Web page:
Now the NLD government is getting ready to defend itself against a charge of genocide in a case that will be heard by the International Court of Justice (ICJ) in the Hague in the second week of December. Aung San Suu Kyi has announced that she will personally lead the Myanmar delegation to the ICJ. Compounding the pressure on Myanmar, the International Criminal Court announced in mid-November that it is launching a separate investigation into the human rights abuses committed against the Rohingya.
The normalcy in the central heartland of Myanmar is largely explained by its majority population: the Burmese ethnic group, locally called the “Bamar” and overwhelmingly Buddhist, accounts for almost 70% of the country’s approximately 54 million people. The battles between the Myanmar military and more than a dozen ethnic-minority forces are taking place in the mountainous borderlands with India, China, and Thailand — with one exception. A relatively new insurgency has emerged in Rakhine State, the jurisdiction from which the Rohingya were expelled, pitting the Rakhine Buddhist minority against the Bamar Buddhist majority.
Daily life for the Buddhists in the heartland is steadily improving. By the conventional measure of economic progress, Myanmar is doing rather well. The World Bank is forecasting GDP growth of 6.5% in the current fiscal year, with a slight uptick in the following year. It is one of the fastest growth rates among all East Asian countries.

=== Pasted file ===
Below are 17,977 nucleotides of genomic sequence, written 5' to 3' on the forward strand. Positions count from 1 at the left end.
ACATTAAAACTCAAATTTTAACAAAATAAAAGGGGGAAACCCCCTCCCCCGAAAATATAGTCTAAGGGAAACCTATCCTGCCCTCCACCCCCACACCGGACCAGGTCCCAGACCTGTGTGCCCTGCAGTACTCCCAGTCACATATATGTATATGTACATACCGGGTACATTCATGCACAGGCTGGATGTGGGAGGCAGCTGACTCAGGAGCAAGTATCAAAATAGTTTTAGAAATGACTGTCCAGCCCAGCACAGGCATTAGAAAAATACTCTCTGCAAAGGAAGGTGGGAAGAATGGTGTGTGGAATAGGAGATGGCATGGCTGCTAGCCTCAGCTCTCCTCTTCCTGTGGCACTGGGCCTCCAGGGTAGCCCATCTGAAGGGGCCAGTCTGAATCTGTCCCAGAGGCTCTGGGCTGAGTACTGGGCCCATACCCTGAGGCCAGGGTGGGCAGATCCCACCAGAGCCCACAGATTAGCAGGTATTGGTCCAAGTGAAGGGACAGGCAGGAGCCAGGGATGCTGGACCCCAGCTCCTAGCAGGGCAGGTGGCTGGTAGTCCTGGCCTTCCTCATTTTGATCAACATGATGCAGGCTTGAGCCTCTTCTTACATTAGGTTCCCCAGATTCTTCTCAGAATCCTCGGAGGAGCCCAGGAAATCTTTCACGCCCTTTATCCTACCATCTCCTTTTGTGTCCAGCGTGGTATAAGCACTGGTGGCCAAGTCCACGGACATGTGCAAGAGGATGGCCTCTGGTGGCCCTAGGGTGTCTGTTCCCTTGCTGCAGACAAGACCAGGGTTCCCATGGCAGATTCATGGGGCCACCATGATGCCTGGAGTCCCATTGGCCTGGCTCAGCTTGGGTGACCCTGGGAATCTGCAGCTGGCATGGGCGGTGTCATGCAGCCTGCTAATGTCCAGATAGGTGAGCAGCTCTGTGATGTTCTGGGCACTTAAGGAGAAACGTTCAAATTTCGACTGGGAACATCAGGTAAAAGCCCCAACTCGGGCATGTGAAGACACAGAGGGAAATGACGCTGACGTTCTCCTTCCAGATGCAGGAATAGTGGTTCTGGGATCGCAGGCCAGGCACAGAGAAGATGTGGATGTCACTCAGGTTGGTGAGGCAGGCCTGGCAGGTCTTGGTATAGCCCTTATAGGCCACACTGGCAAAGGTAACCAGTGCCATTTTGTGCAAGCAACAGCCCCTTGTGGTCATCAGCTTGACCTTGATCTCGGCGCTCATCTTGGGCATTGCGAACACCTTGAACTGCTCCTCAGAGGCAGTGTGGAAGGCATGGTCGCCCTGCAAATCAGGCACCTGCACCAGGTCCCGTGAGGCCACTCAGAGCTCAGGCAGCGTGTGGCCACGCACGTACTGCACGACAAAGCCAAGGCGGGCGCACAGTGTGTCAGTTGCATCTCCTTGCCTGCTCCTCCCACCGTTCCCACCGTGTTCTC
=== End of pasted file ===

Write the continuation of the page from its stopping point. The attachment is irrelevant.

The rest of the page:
Asian investors barely hiccuped in response to the ethnic cleansing of the Rohingya community. Few new investors from the democracies of the West have arrived since then, but their absence has only whetted the appetite of investors from China, Japan, Vietnam, Singapore, and other Asian countries. Commitments of foreign aid from the West and the major multilateral agencies have stalled, but disbursements from past commitments are contributing to substantial improvements right now in infrastructure and basic health and education services.
Tourism arrivals from the West dropped after the Rohingya crisis in 2017 but were offset by increased arrivals from Asian countries, even surging in the first nine months of 2019 by 40% over the previous year. Real estate prices and hotel room rates in Yangon have fallen from stratospheric levels to more sensible and sustainable levels.